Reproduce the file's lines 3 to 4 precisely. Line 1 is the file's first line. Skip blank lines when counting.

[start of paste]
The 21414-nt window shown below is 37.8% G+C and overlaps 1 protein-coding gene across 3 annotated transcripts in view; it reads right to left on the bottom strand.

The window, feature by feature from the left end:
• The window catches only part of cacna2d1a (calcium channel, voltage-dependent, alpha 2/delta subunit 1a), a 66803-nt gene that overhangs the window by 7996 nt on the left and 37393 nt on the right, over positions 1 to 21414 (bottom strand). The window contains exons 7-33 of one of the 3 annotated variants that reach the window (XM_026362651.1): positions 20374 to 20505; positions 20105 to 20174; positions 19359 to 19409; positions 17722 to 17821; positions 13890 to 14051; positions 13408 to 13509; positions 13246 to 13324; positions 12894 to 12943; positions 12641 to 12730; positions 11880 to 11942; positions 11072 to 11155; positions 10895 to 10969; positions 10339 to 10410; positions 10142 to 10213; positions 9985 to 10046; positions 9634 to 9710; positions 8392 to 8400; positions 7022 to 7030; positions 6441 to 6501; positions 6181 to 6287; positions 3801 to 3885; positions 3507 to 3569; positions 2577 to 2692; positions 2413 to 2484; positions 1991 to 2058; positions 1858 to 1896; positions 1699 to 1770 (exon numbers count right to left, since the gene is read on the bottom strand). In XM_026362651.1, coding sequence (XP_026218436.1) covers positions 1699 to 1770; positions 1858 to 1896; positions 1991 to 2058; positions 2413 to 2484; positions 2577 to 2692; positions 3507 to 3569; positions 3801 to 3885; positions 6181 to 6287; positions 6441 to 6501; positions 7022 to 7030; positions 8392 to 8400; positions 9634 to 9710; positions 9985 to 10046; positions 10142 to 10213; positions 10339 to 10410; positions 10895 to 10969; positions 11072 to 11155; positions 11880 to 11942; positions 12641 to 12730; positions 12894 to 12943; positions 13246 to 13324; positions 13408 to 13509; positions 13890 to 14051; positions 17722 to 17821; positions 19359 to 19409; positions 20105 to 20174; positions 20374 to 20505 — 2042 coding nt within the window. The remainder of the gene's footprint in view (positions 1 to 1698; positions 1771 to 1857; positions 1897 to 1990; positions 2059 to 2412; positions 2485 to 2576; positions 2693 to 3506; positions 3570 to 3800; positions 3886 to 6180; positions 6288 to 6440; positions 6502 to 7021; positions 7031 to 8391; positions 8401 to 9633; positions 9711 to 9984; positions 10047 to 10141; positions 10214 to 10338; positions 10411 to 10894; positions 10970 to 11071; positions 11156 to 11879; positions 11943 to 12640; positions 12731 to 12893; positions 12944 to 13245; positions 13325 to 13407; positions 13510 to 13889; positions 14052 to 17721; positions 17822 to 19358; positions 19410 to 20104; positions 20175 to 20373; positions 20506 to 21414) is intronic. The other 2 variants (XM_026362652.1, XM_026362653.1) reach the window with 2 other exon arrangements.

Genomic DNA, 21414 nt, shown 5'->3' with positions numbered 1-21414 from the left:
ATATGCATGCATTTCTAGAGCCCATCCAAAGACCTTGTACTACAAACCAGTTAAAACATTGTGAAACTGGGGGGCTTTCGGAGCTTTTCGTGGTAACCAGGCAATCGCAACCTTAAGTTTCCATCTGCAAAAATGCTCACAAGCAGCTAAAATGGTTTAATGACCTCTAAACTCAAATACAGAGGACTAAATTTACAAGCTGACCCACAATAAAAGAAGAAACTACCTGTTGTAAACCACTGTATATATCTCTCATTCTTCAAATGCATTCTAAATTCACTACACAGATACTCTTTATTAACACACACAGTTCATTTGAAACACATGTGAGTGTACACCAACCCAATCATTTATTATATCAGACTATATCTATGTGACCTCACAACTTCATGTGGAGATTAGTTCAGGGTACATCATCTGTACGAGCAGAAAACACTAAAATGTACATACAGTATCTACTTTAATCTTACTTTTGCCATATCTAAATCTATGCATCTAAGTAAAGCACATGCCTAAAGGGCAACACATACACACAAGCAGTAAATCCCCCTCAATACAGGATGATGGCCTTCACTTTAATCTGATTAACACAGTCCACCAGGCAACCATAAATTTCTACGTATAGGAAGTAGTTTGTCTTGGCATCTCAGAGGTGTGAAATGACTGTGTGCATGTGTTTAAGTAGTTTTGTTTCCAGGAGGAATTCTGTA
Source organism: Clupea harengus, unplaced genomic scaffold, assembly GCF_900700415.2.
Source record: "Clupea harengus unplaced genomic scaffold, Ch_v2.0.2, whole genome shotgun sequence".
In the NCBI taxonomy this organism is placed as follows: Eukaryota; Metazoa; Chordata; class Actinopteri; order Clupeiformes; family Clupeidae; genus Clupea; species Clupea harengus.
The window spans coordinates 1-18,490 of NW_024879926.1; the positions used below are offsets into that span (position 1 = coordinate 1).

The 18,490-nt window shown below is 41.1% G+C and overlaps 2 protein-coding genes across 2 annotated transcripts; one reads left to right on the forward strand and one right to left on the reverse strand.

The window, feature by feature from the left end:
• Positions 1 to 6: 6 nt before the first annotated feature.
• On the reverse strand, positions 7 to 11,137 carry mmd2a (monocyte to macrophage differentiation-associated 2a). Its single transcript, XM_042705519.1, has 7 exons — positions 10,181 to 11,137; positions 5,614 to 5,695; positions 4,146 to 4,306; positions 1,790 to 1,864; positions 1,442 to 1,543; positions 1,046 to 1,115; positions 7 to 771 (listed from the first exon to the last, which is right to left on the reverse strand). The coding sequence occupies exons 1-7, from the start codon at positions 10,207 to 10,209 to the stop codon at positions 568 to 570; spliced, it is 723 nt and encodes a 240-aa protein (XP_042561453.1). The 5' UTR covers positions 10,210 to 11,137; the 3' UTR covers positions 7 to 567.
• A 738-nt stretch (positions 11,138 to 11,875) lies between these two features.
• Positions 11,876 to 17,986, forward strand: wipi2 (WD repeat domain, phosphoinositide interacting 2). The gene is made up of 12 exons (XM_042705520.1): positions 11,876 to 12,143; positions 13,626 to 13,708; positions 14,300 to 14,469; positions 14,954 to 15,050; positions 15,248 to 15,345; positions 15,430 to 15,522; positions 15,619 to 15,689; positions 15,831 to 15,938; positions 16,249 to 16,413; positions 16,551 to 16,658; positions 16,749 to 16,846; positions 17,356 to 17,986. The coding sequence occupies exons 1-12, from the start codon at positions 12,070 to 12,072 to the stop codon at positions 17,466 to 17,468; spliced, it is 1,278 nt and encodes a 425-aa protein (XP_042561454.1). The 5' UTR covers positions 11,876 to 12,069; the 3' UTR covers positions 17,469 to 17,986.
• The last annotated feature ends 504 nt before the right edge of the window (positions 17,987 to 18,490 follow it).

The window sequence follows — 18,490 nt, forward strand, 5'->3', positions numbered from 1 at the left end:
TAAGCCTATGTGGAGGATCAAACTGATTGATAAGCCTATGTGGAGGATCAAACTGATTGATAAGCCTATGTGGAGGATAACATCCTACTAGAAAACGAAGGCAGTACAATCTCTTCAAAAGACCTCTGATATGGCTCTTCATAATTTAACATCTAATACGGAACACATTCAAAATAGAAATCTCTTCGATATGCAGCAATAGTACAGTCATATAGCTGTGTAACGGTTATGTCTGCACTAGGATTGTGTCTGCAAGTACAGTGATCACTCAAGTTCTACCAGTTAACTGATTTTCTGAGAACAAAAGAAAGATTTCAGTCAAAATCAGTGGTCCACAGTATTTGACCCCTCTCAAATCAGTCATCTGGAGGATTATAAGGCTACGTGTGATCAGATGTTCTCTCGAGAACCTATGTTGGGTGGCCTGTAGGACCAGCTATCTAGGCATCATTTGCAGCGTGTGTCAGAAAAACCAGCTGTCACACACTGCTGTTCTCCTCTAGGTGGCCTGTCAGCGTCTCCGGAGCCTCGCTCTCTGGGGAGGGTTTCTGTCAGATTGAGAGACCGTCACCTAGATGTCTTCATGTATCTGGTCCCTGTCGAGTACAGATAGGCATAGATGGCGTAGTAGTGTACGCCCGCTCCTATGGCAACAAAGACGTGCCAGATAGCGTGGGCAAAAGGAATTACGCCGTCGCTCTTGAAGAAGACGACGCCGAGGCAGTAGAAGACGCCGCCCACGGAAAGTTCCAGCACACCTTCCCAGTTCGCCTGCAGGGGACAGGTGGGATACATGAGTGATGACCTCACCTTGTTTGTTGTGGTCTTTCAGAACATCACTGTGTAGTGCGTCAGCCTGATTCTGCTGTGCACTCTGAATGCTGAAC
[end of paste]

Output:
• The window catches only part of cacna2d1a (calcium channel, voltage-dependent, alpha 2/delta subunit 1a), a 66803-nt gene that overhangs the window by 7996 nt on the left and 37393 nt on the right, over positions 1 to 21414 (bottom strand). The window contains exons 7-33 of one of the 3 annotated variants that reach the window (XM_026362651.1): positions 20374 to 20505; positions 20105 to 20174; positions 19359 to 19409; positions 17722 to 17821; positions 13890 to 14051; positions 13408 to 13509; positions 13246 to 13324; positions 12894 to 12943; positions 12641 to 12730; positions 11880 to 11942; positions 11072 to 11155; positions 10895 to 10969; positions 10339 to 10410; positions 10142 to 10213; positions 9985 to 10046; positions 9634 to 9710; positions 8392 to 8400; positions 7022 to 7030; positions 6441 to 6501; positions 6181 to 6287; positions 3801 to 3885; positions 3507 to 3569; positions 2577 to 2692; positions 2413 to 2484; positions 1991 to 2058; positions 1858 to 1896; positions 1699 to 1770 (exon numbers count right to left, since the gene is read on the bottom strand). In XM_026362651.1, coding sequence (XP_026218436.1) covers positions 1699 to 1770; positions 1858 to 1896; positions 1991 to 2058; positions 2413 to 2484; positions 2577 to 2692; positions 3507 to 3569; positions 3801 to 3885; positions 6181 to 6287; positions 6441 to 6501; positions 7022 to 7030; positions 8392 to 8400; positions 9634 to 9710; positions 9985 to 10046; positions 10142 to 10213; positions 10339 to 10410; positions 10895 to 10969; positions 11072 to 11155; positions 11880 to 11942; positions 12641 to 12730; positions 12894 to 12943; positions 13246 to 13324; positions 13408 to 13509; positions 13890 to 14051; positions 17722 to 17821; positions 19359 to 19409; positions 20105 to 20174; positions 20374 to 20505 — 2042 coding nt within the window. The remainder of the gene's footprint in view (positions 1 to 1698; positions 1771 to 1857; positions 1897 to 1990; positions 2059 to 2412; positions 2485 to 2576; positions 2693 to 3506; positions 3570 to 3800; positions 3886 to 6180; positions 6288 to 6440; positions 6502 to 7021; positions 7031 to 8391; positions 8401 to 9633; positions 9711 to 9984; positions 10047 to 10141; positions 10214 to 10338; positions 10411 to 10894; positions 10970 to 11071; positions 11156 to 11879; positions 11943 to 12640; positions 12731 to 12893; positions 12944 to 13245; positions 13325 to 13407; positions 13510 to 13889; positions 14052 to 17721; positions 17822 to 19358; positions 19410 to 20104; positions 20175 to 20373; positions 20506 to 21414) is intronic. The other 2 variants (XM_026362652.1, XM_026362653.1) reach the window with 2 other exon arrangements.

Genomic DNA, 21414 nt, shown 5'->3' with positions numbered 1-21414 from the left: